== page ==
European Union, Overseas and Visitors Policy

This page contains advice for Patients relating to European Union and Overseas Health Policy

Advice for Patients 

European Health Insurance Card (EHIC)

If the UK leaves the EU without a deal on 31 January 2020, your access to healthcare when visiting an EU country is likely to change. If you are planning to visit on or after 31 January, you should continue to buy travel insurance so you can get the healthcare treatment you need, just as you would if visiting a non-EU country.

If you are using an EHIC issued by the UK, this will still be valid until 31 January 2020.

The EHIC entitles a person to free immediately, necessary treatment when visiting another EEA country or Switzerland. The card is completely free to apply for and allows a person to access free immediate treatment on the state health service of the other country. The card is not a replacement for travel insurance and will not cover all health care costs. Travellers are always advised to ensure they have an adequate level of travel insurance when travelling abroad.

You can find out more information on the card and apply for it from the Overseas Healthcare Team in Newcastle or by calling 0300 330 1350

Taking your Prescription to another European Economic Area (EEA) Country

If you are planning to have your prescription dispensed in another EEA country then there are certain criteria that need to be on your prescription form.  The criteria are set out in the Annex to EU Directive 2012/52/EU

Pre-Planned Treatment in in EEA 

The S2 Route 

The S2 route entitles you to state-funded treatment in another European Economic Area (EEA) country or Switzerland. Treatment will be provided under the same conditions of care and payment as for residents of that country.  This could mean you have to pay a percentage of the costs personally.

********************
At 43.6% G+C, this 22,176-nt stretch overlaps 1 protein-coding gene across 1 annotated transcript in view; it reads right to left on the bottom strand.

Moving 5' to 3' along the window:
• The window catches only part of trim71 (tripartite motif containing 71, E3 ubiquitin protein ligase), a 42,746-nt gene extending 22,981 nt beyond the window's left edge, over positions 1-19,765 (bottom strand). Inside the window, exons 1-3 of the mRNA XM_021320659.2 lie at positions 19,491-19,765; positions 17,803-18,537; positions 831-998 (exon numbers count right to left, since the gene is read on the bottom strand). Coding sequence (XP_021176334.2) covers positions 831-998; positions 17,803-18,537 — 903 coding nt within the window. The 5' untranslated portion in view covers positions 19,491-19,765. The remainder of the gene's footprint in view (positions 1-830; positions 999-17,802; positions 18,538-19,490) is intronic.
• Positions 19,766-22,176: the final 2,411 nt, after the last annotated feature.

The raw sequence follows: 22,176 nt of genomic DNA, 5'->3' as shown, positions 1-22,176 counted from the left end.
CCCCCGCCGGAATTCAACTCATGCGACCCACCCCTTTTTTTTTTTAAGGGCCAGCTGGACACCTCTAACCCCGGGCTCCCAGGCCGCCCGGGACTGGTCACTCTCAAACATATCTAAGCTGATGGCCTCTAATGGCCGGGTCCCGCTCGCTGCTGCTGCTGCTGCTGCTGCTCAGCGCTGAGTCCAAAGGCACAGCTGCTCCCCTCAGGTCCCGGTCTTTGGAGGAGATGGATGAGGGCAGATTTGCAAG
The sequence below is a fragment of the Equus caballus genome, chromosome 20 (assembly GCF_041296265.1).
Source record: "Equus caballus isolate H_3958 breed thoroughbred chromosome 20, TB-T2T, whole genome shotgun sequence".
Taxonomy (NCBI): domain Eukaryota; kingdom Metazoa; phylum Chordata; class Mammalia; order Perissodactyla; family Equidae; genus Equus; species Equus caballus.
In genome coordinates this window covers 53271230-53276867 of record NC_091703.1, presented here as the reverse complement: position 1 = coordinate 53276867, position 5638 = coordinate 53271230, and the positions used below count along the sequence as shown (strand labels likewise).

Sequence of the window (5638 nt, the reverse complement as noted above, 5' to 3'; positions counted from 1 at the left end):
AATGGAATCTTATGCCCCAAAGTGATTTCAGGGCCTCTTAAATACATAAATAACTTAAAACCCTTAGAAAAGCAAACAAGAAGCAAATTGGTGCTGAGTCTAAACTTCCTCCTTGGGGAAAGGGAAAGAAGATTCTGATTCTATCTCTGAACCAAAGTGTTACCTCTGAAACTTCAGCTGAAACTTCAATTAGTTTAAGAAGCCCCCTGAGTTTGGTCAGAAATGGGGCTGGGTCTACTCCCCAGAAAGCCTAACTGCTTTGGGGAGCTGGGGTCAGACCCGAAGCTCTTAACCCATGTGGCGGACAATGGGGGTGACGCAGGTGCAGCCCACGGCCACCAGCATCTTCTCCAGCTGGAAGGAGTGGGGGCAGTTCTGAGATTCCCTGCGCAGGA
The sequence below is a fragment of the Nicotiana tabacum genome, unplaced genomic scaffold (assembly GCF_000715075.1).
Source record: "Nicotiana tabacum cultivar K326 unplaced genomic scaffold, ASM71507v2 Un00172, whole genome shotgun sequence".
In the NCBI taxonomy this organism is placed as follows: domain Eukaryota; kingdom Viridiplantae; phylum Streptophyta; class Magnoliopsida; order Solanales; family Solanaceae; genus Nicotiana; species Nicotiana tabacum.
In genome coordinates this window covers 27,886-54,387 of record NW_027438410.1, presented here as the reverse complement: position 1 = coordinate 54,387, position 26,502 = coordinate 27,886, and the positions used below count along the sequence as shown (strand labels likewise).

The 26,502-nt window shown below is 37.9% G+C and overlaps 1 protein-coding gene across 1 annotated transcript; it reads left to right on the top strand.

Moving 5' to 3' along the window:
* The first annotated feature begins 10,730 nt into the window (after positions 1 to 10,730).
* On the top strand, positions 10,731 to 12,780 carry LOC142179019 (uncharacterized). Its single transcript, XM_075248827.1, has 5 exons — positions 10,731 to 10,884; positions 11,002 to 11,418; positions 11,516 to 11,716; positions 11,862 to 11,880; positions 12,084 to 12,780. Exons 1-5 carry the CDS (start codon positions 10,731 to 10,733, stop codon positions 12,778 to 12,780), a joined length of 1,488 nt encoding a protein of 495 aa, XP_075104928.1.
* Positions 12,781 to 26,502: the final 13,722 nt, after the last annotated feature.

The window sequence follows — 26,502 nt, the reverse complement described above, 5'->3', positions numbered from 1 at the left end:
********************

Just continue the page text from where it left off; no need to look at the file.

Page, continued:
For example, in some countries, patients cover 25% of the costs of their state-provided treatment, known as a "co-payment charge". The state covers the other 75%.  If you received treatment under this health care system, you would be expected to pay the same co-payment charge as a patient from that country.

In some countries, as in the UK, care is completely free. This means the S2 will cover 100% of the costs of your care, so you would not be required to pay any treatment costs upfront.

With this system, the health service pays the same contribution as the country in which treatment is taking place. For example, for an operation that costs £8,000 of which you're expected to pay a standard patient co-payment charge of 25%, you will pay £2,000. The health service will pay the remaining £6,000 to the institution treating you. However, you may be able to claim back some or all of the co-payment when you return to the UK. 

How to Apply